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Amphibian cwcs Species List
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Generally GOOD in the Cumberland Mountains, but only FAIR elsewhere in eastern Kentucky; populations seem to be declining in the northeast. The Daniel Boone National Forest cliffline management policy will help maintain habitat for populations that inhabit public lands in the Cliff Section of the Cumberland Plateau.
Following Key Habitats (good):
Habitat condition overall is probably GOOD within its limited range in Kentucky; the amount of cropland and pasture in this area seems to be relatively stable with little or no imminent threat from development or urban expansion.
Habitat condition overall is FAIR.
Habitat condition is generally GOOD in the Cumberland Mountains, but only FAIR elsewhere in eastern Kentucky; populations seem to be declining in the northeast. The Daniel Boone National Forest cliffline management policy and buffer strips to maintain forest cover along stream corridors will help maintain habitat for populations that inhabit public lands in the Cliff Section of the Cumberland Plateau.
Habitat condition is generally GOOD in many areas in southeastern Kentucky, but perhaps only FAIR in an overall view if one considers the unexplained population declines that have taken place in some areas. Habitat condition is generally good on most public lands; Daniel Boone National Forest cliffline and cave management policies will probably ensure that forest cover is maintained in some of the best habitat in the Cliff Section and Rugged Eastern Area of the Cumberland Plateau.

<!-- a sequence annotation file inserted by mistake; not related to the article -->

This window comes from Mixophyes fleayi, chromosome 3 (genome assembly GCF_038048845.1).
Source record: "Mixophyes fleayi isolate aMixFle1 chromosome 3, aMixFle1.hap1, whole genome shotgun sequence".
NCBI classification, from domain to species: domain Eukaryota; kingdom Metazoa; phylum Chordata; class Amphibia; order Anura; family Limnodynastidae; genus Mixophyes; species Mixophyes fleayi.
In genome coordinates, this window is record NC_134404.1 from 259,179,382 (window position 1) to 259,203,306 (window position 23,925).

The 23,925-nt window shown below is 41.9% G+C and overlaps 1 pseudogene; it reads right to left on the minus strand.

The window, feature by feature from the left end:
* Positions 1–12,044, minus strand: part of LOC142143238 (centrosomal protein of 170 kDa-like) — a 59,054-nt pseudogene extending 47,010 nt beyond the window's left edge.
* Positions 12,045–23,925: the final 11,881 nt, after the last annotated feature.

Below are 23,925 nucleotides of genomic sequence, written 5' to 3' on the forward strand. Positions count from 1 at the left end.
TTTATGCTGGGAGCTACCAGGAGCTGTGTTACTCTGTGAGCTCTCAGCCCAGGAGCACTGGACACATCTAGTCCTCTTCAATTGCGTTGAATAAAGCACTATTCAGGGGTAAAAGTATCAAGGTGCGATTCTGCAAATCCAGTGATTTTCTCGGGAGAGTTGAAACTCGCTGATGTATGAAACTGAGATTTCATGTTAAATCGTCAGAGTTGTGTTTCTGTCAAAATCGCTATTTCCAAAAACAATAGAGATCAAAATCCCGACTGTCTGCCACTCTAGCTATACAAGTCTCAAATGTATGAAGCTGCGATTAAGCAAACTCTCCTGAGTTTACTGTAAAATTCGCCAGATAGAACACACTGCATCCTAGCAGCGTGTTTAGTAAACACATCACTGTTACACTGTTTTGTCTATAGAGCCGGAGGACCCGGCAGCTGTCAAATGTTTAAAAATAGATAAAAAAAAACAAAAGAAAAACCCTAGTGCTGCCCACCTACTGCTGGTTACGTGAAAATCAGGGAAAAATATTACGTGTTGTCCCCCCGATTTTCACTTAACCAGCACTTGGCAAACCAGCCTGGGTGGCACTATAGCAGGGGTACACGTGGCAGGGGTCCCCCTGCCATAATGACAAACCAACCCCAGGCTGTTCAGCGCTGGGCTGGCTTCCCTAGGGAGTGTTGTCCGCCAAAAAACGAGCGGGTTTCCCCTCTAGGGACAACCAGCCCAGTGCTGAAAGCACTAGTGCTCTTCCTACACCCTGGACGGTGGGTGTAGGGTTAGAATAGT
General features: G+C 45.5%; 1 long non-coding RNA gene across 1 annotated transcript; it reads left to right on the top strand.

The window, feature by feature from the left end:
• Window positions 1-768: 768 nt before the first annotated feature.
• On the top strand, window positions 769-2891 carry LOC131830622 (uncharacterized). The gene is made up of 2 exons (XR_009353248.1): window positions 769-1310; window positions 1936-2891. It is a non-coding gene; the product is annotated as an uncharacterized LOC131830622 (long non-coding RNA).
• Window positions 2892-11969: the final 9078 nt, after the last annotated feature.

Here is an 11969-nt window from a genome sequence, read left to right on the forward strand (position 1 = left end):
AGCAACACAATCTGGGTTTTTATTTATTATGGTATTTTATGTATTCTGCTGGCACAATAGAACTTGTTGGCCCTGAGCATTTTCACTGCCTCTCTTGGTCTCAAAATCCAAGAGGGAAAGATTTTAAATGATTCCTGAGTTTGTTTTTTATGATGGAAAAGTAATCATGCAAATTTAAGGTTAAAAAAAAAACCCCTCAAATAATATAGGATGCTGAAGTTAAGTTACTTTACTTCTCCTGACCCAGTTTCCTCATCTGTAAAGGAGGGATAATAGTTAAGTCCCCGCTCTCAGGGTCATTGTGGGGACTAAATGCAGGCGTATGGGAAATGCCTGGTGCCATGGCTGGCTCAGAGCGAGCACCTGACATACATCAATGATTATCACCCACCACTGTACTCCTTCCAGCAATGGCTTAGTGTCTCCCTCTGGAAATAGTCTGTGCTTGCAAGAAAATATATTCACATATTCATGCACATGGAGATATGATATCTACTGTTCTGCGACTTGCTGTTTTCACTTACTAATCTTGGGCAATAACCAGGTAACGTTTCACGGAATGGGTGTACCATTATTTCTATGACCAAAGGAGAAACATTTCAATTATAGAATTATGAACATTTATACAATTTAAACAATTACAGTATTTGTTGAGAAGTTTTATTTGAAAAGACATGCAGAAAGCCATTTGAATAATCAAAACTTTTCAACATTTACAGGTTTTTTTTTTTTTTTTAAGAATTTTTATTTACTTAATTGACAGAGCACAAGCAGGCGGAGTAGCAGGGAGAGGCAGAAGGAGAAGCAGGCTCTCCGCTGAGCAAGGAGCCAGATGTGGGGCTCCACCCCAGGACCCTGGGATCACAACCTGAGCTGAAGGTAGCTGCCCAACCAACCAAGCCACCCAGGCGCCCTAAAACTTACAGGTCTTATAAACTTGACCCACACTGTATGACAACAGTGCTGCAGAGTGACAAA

Habitat condition is generally FAIR to POOR.
Data from across the range indicates that the overall population trend is thought to be stable to decreasing but populations are very difficult to monitor due to the irregular and unpredictable breeding habits of this species.
The Eastern Spadefoot is a wide-ranging species known from about 24 states in the eastern, midwestern, and southeastern U.S. and is listed by state heritageprograms in about half of these (Conant and Collins 1991; U.S. GeologicalSurvey/National Amphibian Atlas accessed 3/15/2010; NatureServe accessed 3/11/2010). Still, relatively little hard information is available on the distribution and abundance of this highly fossorial animal. Adults call only during brief, irregular breeding episodes during periods of heavy rain but otherwise spend much of their time underground (Lannoo 2005). State Conservation Statuses (NatureServe, accessed 3/11/2010) are as follows: S1 in Connecticut, Ohio, Pennsylvania, Rhode Island, and West Virginia; S2 in Arkansas, Indiana, Massachusetts, and Missouri; S2/S3 in New York, S3 in Illinois; S4 in Delaware, Kentucky, Louisiana, Maryland, and Virginia; and S5 or unranked in Alabama, Florida, Georgia, Mississippi, New Jersey, North Carolina, South Carolina, and Tennessee.
Eastern Spadefoots are believed to have been extirpated from portions of their original range due to habitat destruction (McCoy 1982; Klemens 1993).
The Eastern Spadefoot has been added to the Kentucky State Wildlife Action Plan for three reasons: (1) its overall distribution and abundance are poorly known in comparison with other native anurans; (2) most of the documented breeding sites are temporary pools that in recent years have usually gone dry before the tadpoles have transformed into froglets; and (3) complete larval die-offs from disease have been observed at 2 different breeding ponds that have been monitored regularly by the state herpetologist.